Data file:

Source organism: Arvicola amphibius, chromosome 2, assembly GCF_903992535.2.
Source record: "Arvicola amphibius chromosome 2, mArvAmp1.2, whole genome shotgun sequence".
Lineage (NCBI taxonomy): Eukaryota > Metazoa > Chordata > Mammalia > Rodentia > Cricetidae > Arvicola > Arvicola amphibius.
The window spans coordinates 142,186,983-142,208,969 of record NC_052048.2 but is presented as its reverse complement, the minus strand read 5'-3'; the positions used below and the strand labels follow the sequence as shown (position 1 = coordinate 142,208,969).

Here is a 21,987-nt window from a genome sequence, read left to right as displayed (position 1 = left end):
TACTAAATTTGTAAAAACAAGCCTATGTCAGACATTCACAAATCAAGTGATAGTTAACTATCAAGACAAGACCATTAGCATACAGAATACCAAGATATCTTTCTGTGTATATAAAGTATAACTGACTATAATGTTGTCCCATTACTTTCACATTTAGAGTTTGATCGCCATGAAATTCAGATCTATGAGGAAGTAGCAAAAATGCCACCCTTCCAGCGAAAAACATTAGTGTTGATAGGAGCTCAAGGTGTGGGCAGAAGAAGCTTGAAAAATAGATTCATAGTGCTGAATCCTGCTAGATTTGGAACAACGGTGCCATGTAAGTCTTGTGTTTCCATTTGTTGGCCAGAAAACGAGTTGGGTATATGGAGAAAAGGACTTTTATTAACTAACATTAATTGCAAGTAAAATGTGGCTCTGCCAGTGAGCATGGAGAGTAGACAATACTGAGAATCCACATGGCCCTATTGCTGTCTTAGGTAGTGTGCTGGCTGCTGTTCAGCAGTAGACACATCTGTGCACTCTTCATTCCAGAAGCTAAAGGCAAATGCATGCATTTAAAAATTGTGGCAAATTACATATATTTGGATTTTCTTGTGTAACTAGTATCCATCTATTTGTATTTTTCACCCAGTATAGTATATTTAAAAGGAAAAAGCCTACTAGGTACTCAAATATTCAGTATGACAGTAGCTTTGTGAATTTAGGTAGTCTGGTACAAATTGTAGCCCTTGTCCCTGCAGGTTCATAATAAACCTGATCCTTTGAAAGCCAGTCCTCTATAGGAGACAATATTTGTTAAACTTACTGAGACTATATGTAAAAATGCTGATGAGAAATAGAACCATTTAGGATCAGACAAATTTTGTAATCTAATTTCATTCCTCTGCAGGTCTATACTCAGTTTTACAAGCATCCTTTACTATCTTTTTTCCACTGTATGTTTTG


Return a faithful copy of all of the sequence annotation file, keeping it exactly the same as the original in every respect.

Source organism: Arvicola amphibius, chromosome 2, assembly GCF_903992535.2.
Source record: "Arvicola amphibius chromosome 2, mArvAmp1.2, whole genome shotgun sequence".
Lineage (NCBI taxonomy): Eukaryota > Metazoa > Chordata > Mammalia > Rodentia > Cricetidae > Arvicola > Arvicola amphibius.
The window spans coordinates 142,186,983-142,208,969 of record NC_052048.2 but is presented as its reverse complement, the minus strand read 5'-3'; the positions used below and the strand labels follow the sequence as shown (position 1 = coordinate 142,208,969).

Here is a 21,987-nt window from a genome sequence, read left to right as displayed (position 1 = left end):
TACTAAATTTGTAAAAACAAGCCTATGTCAGACATTCACAAATCAAGTGATAGTTAACTATCAAGACAAGACCATTAGCATACAGAATACCAAGATATCTTTCTGTGTATATAAAGTATAACTGACTATAATGTTGTCCCATTACTTTCACATTTAGAGTTTGATCGCCATGAAATTCAGATCTATGAGGAAGTAGCAAAAATGCCACCCTTCCAGCGAAAAACATTAGTGTTGATAGGAGCTCAAGGTGTGGGCAGAAGAAGCTTGAAAAATAGATTCATAGTGCTGAATCCTGCTAGATTTGGAACAACGGTGCCATGTAAGTCTTGTGTTTCCATTTGTTGGCCAGAAAACGAGTTGGGTATATGGAGAAAAGGACTTTTATTAACTAACATTAATTGCAAGTAAAATGTGGCTCTGCCAGTGAGCATGGAGAGTAGACAATACTGAGAATCCACATGGCCCTATTGCTGTCTTAGGTAGTGTGCTGGCTGCTGTTCAGCAGTAGACACATCTGTGCACTCTTCATTCCAGAAGCTAAAGGCAAATGCATGCATTTAAAAATTGTGGCAAATTACATATATTTGGATTTTCTTGTGTAACTAGTATCCATCTATTTGTATTTTTCACCCAGTATAGTATATTTAAAAGGAAAAAGCCTACTAGGTACTCAAATATTCAGTATGACAGTAGCTTTGTGAATTTAGGTAGTCTGGTACAAATTGTAGCCCTTGTCCCTGCAGGTTCATAATAAACCTGATCCTTTGAAAGCCAGTCCTCTATAGGAGACAATATTTGTTAAACTTACTGAGACTATATGTAAAAATGCTGATGAGAAATAGAACCATTTAGGATCAGACAAATTTTGTAATCTAATTTCATTCCTCTGCAGGTCTATACTCAGTTTTACAAGCATCCTTTACTATCTTTTTTCCACTGTATGTTTTG